There are quite a few high-profile copyright lawsuits happening with music this year: Led Zeppelin is currently in court over “Stairway to Heaven,” Justin Bieber and his producer Skrillex are facing a suit over hit song “Sorry,” and Kanye West has been sued over “New Slaves.” Now, English pop singer-songwriter Ed Sheeran is being sued in the United States District Court for the Central District of California over “Photograph,” from his 2014 album x (said as “multiply”). The song has sold more than 3 million copies worldwide, and was recently featured in the trailer for Me Before You and the movie itself.

Songwriters Martin Harrington and Thomas Leonard claim that Sheeran illegally copied their 2009 song “Amazing,” which was recorded by Matt Cardle, the winner of the 2010 season of The X Factor. “This copying is, in many instances, verbatim, note-for-note copying, makes up nearly one-half of ‘Photograph,’ and raises this case to the unusual level of strikingly similar copying,” says the complaint. “The chorus sections of ‘Amazing’ and the infringing ‘Photograph’ share 39 identical notes – meaning the notes are identical in pitch, rhythmic duration, and placement in the measure. In other words, out of the 61 notes in the chorus section of ‘Photograph,’ approximately 70 percent of the notes are identical to or substantially related to notes in the chorus section of ‘Amazing.’ Further, 64 percent of the notes in the chorus section of ‘Photograph’ are identical to the notes in the chorus section of ‘Amazing.’” The complaint then goes on to meticulously outline the similarities in the choruses.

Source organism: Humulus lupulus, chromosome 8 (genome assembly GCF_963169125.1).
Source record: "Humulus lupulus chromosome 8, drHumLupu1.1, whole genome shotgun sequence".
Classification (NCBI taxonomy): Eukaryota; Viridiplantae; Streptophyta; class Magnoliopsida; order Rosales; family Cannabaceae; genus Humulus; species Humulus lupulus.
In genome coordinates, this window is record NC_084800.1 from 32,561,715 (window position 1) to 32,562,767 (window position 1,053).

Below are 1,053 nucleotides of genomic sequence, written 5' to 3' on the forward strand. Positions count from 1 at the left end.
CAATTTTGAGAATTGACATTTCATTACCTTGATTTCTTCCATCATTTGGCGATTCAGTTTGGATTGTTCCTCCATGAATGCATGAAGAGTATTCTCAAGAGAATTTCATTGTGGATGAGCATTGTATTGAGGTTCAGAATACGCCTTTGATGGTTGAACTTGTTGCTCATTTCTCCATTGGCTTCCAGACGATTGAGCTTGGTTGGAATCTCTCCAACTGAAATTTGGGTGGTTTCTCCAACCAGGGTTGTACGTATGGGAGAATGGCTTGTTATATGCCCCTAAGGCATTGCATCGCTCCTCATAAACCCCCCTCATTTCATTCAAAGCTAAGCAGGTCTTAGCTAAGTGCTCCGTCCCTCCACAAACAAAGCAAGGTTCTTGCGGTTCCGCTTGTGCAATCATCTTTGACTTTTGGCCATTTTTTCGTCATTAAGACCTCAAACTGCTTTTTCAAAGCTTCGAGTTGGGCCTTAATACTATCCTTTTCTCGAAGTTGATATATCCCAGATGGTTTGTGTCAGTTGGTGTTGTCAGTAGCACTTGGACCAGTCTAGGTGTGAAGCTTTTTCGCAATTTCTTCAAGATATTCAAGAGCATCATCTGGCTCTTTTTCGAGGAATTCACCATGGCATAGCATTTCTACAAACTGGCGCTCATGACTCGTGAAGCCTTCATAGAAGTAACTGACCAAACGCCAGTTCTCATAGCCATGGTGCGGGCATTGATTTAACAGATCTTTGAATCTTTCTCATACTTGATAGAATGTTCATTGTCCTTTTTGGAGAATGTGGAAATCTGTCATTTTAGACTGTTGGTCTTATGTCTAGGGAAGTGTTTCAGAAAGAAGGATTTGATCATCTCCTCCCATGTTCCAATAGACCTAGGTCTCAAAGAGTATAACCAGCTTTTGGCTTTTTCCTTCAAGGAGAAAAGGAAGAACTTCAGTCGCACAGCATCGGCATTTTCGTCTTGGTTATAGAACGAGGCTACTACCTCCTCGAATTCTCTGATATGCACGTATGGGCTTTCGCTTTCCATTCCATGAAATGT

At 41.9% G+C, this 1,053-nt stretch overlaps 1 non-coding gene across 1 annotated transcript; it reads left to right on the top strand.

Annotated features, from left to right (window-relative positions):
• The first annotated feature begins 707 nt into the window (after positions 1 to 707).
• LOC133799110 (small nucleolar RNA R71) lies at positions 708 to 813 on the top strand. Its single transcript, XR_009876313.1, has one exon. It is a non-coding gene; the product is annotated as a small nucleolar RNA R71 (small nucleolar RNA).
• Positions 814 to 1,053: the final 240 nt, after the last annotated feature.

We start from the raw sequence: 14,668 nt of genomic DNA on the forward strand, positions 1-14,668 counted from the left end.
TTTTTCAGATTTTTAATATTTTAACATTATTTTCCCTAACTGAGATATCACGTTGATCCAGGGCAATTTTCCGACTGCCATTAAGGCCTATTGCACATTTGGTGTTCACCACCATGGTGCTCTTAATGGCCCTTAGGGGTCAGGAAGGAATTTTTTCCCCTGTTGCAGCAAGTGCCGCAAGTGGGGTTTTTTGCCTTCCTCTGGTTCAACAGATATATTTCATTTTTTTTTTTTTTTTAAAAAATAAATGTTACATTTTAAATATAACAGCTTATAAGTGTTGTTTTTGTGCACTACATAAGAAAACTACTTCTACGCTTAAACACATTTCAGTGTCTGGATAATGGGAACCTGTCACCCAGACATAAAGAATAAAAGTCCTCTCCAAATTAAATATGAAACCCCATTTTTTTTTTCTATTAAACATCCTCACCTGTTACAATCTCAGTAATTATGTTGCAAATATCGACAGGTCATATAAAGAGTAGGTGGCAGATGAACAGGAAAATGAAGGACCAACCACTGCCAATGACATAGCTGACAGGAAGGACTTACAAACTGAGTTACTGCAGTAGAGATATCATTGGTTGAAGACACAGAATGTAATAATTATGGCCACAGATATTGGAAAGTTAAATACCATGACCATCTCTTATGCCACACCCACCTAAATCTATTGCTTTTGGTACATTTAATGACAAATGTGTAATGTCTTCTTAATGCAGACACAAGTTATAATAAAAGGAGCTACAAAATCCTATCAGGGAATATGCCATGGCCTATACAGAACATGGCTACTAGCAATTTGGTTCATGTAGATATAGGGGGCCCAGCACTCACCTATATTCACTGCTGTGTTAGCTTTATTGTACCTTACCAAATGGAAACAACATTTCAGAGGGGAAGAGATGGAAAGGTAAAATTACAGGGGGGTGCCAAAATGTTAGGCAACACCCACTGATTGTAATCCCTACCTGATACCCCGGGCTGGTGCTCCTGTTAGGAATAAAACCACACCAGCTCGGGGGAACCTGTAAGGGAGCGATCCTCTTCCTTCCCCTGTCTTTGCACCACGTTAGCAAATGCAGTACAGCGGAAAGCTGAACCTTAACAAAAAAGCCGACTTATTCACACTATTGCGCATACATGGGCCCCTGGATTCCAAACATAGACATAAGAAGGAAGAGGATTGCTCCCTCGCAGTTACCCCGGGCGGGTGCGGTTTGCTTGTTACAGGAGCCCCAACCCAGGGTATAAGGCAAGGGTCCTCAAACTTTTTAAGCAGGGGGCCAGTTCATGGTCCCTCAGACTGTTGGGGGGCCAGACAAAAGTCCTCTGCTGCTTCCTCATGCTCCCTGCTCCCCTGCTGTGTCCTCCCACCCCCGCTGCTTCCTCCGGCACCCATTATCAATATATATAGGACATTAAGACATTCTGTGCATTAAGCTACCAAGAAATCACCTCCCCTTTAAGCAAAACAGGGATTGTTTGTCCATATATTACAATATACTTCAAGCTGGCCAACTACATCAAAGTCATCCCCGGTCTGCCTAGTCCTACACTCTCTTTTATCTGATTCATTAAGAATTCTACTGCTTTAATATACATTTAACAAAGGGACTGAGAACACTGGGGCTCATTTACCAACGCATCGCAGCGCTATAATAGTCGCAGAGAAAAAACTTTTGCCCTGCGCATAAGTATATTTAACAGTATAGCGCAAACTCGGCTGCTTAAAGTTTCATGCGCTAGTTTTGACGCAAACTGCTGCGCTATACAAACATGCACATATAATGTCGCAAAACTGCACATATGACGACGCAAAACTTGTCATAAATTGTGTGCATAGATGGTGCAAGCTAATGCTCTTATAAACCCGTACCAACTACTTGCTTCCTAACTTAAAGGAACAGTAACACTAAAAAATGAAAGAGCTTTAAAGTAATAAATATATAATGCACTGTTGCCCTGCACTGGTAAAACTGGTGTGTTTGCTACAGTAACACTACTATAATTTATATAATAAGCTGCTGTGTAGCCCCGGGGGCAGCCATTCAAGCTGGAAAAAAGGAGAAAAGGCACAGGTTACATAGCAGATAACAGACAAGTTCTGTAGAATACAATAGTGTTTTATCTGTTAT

People have openly discussed similarities between “Photograph” and “Amazing” on their own online, and there are YouTube video analyses of the songs. Details in this case mirror what happened with Robin Thicke’s “Blurred Lines” and Marvin Gaye’s “Got To Give It Up,” a case that drew a lot of attention from the music industry and media. Suspicions that Thicke’s song had copied Gaye’s s began floating around social media sites and picked up steam long before the parties went to court; people even created “mashups” of the two songs. Interestingly enough, Harrington and Leonard’s lawyer, Richard Busch, represented Gaye’s estate in that suit. A jury awarded the estate a whopping $5.3 million. The outcome was heavily criticized by the music industry.

This complaint notes that the plaintiffs and Sheeran were unable to settle the matter without litigation.

The Ninth Circuit, the appellate court for the Central District of California, recently ruled in favor of Madonna in a copyright suit against her, finding that the sampling of another’s song in her hit “Vogue” was trivial.

For more on this suit and others like it, stay tuned to The Fried Firm blog.